What is a Mine Medic?

Posted by Jamie Heinrich on March 30, 2021
Jamie Heinrich

I started working at Best Practice Medicine (BPM) about two months ago and since I have been here I have heard of many pockets of EMS that I never knew existed, let alone just how important it is for these people to do their jobs. I began a little quest of asking questions to understand what these jobs are and who does them. This week - What’s a Mine Medic? 

To understand what mining paramedic does I sat down with Andrew Egstad (Andy), BPM's VP of Sales and Accounts. Andy has twenty-six years of experience as a paramedic and eight of those years were spent as a mine paramedic. Here is what I learned. 

Let’s talk about what mine safety actually is, “Mining is inherently dangerous and when you talk about mine safety, it's not just about the emergency response. It’s about the health and safety of everybody on the property,” said Andy. “Proper mine safety to me is comprehensive. True Mine safety happens when any possible way you could get hurt or injured or become ill at a mine site has been thought of and mitigation plans have been put in place.” 


Who puts together these mitigation steps? The U.S. Department of Labor's Mine Safety and Health Administration (MSHA) works to prevent death, illness, and injury from mining and promote safe and healthful workplaces for U.S. miners.

This agency develops and enforces safety and health rules for all U.S. mines regardless of size, number of employees, commodity mined, or method of extraction. MSHA also provides technical, educational and other types of assistance to mine operators. They work cooperatively with industry, labor, and other federal and state agencies to improve safety and health conditions for all miners in the United States.

So what is the duty of a mining paramedic? “The mission of the mining paramedic is the same as any other paramedic -- they have a duty to act and respond to a catastrophic injury or illness at the mine site,"explained Andy. "Since the mission of emergency response remains the same it differs in that fact that we're also able to perform the occupational health requirements of the mining industry.” 

A mining paramedic can regularly be found performing pulmonary function tests, respirator fit tests, audiology tests, or doing repetitive work motion assessments. All of these tests that would commonly be performed by an occupational health clinic can be administered on-site while a mine medic awaits an emergency response. 

The mine Andy worked at was a small vein mine where he responded to a lot of shoulder joint injury and repetitive issues with upper extremity joints from miners working with their arms above their heads for most of the day.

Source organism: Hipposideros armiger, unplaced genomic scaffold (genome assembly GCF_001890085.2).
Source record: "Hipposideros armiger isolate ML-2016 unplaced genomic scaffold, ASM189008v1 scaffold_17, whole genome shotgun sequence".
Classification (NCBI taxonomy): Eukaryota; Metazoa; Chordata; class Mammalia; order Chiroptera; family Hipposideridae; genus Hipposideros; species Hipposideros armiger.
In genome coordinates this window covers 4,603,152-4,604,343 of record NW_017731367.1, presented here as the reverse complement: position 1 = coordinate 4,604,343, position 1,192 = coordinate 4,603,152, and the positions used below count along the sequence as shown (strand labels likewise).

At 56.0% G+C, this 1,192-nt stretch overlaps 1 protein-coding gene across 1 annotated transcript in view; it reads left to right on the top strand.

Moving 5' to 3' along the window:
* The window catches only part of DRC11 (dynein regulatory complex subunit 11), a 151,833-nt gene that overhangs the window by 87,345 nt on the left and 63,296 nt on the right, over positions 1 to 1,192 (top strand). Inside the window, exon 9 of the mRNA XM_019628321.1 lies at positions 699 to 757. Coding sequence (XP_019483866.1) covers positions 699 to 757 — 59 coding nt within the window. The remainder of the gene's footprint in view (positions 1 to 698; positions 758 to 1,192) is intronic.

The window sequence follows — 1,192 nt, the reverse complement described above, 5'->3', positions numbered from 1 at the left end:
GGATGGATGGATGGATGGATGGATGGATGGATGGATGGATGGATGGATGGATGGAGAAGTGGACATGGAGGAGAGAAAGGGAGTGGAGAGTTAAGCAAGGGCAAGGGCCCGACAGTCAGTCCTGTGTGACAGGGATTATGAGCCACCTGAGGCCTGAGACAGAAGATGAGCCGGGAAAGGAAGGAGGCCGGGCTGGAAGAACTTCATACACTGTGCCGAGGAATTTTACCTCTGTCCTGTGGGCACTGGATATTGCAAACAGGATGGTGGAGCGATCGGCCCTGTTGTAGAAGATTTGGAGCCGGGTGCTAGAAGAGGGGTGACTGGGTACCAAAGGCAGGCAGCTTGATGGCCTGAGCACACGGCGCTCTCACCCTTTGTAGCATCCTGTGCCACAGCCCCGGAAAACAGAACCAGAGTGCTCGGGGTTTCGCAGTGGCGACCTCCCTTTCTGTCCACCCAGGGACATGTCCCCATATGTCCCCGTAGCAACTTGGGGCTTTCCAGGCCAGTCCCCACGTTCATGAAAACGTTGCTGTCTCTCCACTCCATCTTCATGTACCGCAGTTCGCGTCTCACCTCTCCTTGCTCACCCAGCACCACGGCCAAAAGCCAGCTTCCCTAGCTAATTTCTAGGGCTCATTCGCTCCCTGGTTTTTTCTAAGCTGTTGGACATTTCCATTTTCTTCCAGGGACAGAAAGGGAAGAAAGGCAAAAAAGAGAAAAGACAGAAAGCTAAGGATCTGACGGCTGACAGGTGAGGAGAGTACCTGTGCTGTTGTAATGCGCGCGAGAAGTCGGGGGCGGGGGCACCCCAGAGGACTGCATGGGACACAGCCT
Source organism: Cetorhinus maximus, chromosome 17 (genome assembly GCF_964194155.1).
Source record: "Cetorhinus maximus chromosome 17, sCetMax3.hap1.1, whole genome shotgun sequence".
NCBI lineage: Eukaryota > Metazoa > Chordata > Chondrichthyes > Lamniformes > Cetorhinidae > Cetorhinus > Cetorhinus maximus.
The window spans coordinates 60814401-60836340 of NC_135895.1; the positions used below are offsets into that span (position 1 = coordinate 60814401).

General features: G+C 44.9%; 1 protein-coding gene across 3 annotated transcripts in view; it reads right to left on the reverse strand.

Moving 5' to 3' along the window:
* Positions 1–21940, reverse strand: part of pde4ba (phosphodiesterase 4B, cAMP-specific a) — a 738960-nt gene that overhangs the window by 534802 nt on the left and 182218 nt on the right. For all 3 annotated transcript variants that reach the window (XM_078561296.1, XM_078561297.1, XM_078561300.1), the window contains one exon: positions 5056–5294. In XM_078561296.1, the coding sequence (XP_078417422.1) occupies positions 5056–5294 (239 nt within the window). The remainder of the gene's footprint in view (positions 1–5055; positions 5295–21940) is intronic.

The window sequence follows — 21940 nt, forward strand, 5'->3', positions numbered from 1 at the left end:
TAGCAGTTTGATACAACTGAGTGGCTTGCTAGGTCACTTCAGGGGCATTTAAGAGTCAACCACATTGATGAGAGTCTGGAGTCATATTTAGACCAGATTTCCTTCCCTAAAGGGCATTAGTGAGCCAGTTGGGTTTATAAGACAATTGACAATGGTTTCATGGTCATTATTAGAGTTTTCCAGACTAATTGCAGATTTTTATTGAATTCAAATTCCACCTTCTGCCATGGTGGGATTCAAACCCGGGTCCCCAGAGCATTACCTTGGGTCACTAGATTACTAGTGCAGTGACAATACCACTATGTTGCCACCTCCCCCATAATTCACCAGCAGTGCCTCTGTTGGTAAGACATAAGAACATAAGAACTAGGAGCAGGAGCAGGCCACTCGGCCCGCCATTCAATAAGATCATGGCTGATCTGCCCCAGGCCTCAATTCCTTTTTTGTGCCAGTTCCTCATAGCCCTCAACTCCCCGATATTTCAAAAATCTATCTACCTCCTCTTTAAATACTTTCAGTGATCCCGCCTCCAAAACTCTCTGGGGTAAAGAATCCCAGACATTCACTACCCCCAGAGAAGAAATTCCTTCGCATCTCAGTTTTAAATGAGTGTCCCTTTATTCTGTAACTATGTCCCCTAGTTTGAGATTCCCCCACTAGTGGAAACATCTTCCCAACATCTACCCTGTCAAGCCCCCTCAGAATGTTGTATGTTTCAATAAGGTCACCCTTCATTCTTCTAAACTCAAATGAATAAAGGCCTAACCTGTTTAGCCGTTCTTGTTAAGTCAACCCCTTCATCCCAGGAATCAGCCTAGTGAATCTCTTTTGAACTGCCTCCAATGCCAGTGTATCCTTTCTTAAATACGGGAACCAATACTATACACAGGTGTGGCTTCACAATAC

“I felt most accomplished in my industrial medicine role because you are so remote. In a remote environment time and resources are scarce, so you may have somebody who's critically injured or ill in your care for several hours, maybe more to get out of a mine, and then another two hours to get to a hospital if the weather doesn't support air evacuation.”  

When Andy was a mining paramedic he “had an employee who was in his fifties develop acute onset of chest pain and he was underground and... responded to him with our underground ambulance. When [Andy] arrived at the at the employee, [he] did an assessment with a 12 lead EKG and his signs and symptoms revealed that he was having an inferior wall MI (significant heart attack) and in most 911 systems the paramedic transmits their their EKG to the doctor, and the doctor looks at it and diagnosis or evaluates the 12-lead EKG, but in a mine site you're underground you don't have doctor there,” he explained. “So [he] was able to read the EKG and send [his] analysis and by the time [they] had the man above ground there was a helicopter there to take the employee to a hospital with the right resources to treat his symptoms.”


BPM provides highly skilled and licensed ALS providers, such as mining paramedics, to improve and augment an organization's safety and emergency response. In addition to advanced EMS care onsite, staffed medics fulfill regulatory requirements like audiometric testing, drug and alcohol screening, safety health risk assessments and more. The aim is to reduce an organization’s financial and administrative overhead by supplying expert care providers so you can focus on your expertise.

What makes BPM’s mining paramedics different from any other service that is out there?

“I used to work for a large corporation and they have service products and it is very standardized. This is the product we have and you need to work around that,” said Andy. “At BPM we really take a different approach. We take the time to understand what they're really looking for and then we develop a solution or the service product that really addresses 100% of what they need and if we don't get it right the first time we identify that gap and solve it.” 

BPM's medics can fulfill regulatory requirements such as:

  • DOT/Non-DOT Drug & Breath Alcohol Testing
  • CAOHC Certified Audiograms
  • NIOSH Certified Spirometry
  • Respiratory Clearance & Fit Testing
  • Ergonomic and Safety Health Risk Assessments
  • Safety and Rescue Team Training

BPM’s purpose and passion to be the leading change maker in the emergency medical industry—to support and prepare you and your teams with the highest level of care and support possible. The goal is to guarantee the health and safety of clinical teams and their patients, meaning you and your employees. 

Learn More About BPM's Remote and Industrial Staffing Program

Topics: Emergency Medical Training, Industrial Staffing

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